Friday March 2,2012
Registration begins at 10 a.m.
Breakout sessions begin at 10:30 a.m
Luncheon and program begin at Noon
Balboa Bay Blub
1221 W Coast Highway
Newport Beach, CA 92663
Kelly Perkins was going about the business of creating a good life with her husband, Craig, in Southern California. Their happy life came to an abrupt stop when Kelly found herself in the hospital with virally induced idiopathic cardiomyopahy and after an intense life or death three year struggle, her heart lost its battle with congestive heart failure. In November of 1995, while at UCLA Medical Center, she was the fortunate recipient of donor blood and a donor heart. This was huge, life changing! She said good bye to any kind of normal. Life was redirected; she found her purpose intention, and ultimately…a story! Since her transplant, she has gained international recognition for her remarkable courage and landmark accomplishments in climbing mountains—the first ever with a donor heart. We hope you can join us on March 2, 2012 to hear more about Kelly's accomplishments and her inspiring story.
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Get inspired. Get informed. Join health and fitness experts, medical professionals, and women like you to hear the concrete steps you can take today for better heart health.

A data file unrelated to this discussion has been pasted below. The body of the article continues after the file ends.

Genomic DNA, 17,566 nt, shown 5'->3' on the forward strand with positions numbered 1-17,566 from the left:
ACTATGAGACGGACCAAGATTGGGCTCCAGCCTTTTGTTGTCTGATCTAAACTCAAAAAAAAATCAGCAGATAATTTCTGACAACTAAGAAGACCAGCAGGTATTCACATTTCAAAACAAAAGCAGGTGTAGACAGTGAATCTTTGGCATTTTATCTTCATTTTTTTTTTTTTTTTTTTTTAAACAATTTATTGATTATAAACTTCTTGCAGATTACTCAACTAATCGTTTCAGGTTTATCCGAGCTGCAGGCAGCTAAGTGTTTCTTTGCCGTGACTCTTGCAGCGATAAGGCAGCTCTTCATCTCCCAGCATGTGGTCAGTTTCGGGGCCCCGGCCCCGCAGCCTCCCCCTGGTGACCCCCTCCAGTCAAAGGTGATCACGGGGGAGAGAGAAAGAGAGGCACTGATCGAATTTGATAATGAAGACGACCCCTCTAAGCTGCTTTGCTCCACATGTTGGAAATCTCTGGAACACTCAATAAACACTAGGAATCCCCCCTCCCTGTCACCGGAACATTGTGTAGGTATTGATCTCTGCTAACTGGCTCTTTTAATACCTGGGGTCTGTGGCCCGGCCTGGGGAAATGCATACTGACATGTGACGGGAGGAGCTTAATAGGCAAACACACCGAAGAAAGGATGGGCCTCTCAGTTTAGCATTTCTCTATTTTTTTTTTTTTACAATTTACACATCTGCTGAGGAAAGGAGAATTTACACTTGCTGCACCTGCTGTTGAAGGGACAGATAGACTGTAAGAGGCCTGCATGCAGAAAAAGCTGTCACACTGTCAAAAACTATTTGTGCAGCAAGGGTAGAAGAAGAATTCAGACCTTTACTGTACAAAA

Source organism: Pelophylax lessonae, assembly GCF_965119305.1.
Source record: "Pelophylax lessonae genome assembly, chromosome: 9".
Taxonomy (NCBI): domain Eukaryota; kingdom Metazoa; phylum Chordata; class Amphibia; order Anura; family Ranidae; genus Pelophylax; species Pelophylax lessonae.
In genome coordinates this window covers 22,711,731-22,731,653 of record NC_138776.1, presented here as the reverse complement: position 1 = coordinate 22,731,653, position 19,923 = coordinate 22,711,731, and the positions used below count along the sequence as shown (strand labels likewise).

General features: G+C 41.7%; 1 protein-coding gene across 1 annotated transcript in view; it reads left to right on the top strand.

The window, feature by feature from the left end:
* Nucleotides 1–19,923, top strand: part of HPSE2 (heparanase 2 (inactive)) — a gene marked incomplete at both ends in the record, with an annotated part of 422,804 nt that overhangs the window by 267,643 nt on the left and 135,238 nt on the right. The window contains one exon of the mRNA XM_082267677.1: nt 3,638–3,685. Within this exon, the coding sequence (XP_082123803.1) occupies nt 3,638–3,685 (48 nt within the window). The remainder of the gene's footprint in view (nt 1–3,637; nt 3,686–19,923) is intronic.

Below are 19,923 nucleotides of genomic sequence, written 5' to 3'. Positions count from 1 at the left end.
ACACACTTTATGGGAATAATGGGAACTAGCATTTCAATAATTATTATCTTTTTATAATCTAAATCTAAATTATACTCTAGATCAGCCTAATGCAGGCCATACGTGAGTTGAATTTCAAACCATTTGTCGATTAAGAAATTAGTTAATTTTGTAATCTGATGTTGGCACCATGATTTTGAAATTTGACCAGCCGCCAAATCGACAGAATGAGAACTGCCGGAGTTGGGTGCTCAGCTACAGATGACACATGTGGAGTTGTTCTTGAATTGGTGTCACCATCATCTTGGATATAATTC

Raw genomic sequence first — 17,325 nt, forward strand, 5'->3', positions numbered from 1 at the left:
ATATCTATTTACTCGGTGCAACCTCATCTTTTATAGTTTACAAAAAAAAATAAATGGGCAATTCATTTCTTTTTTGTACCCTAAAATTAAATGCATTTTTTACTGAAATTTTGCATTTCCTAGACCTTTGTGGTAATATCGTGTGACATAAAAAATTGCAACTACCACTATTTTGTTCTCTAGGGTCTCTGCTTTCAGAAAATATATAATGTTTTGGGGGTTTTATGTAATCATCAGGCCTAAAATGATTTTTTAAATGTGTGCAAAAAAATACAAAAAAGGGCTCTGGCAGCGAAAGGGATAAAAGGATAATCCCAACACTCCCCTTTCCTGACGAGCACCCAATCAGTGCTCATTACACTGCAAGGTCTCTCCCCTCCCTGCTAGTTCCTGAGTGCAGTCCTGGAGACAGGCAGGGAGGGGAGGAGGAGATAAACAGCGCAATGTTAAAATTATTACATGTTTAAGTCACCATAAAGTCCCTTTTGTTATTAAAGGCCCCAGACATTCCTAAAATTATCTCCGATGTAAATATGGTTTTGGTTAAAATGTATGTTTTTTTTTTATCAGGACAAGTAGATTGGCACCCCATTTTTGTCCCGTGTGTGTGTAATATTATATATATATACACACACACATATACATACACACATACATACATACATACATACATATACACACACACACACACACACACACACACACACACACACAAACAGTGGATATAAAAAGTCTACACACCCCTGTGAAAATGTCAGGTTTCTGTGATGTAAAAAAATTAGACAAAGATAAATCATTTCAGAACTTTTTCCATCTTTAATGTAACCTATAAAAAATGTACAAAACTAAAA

Check back soon for details about our breakout sessions.
I am 33 years old now and the past 3 years have been a struggle to say the least. I was born with a complex congenital heart defect. I underwent surgery at a young age and the postoperative period initially was complicated by persistent A-V dissociation. My condition gradually improved to the point, that about 3 weeks after surgery my rhythm returned spontaneously to normal sinus rhythm." This was great news; I didn't have to get a pacemaker. From then on, I grew up playing sports like soccer, softball, dance, Cheerleader, tennis, skiing and anything else I wanted to do, just at my own pace and my own level. If I got tired, I stopped, if I couldn't run, I walked. I knew my limit and I never felt different.
In 2008, at a routine cardiologist appointment, the EKG results showed I was in Atrial Fibrillation. I was sent to UCLA to undergo a Cardioversion and also had a Trans Esophageal Echocariogram to look at my heat and figure out what was going on and where the problem lied. It was determined from my TEE that I was having circuit problems. The signal from my main sinus node was sending an unhealthy signal to the rest of my body which resulted in the Atrial Fibrillation. I was told I would have a revision of my original Fontan procedure as well as a Preventative surgical procedure called the Maze.
In January of 2009, I underwent a Fontan Revision and Maze Procedure and was wired again for a pacemaker but no pacemaker was implanted. Three weeks later, I was readmitted to the hospital because of adeama, fluid in my lung and a heart rate of 40 beats per minute. It was then determined I would undergo another open heart surgery to implant the pacemaker. The surgery was a success but the leads from the pacemaker in my abdomen are only pacing the upper chambers and not the lower. Pacing all 3 chambers would be most beneficial for ideal health.
It took me a whole year to really regain my strength and finally get back to myself. I was still not feeling as "normal" or as "good" as the doctors said I should be feeling, so I underwent another major surgical procedure. In the original Fontan, in 1983, my phrenic nerve was hit, which resulted in paralyzing my left diaphragm. From 4 years old to the age of 30, I never knew I only had 30% lunch function. It was advised of me to have my diaphragm placated down for full lunch function and ideal cardiac output.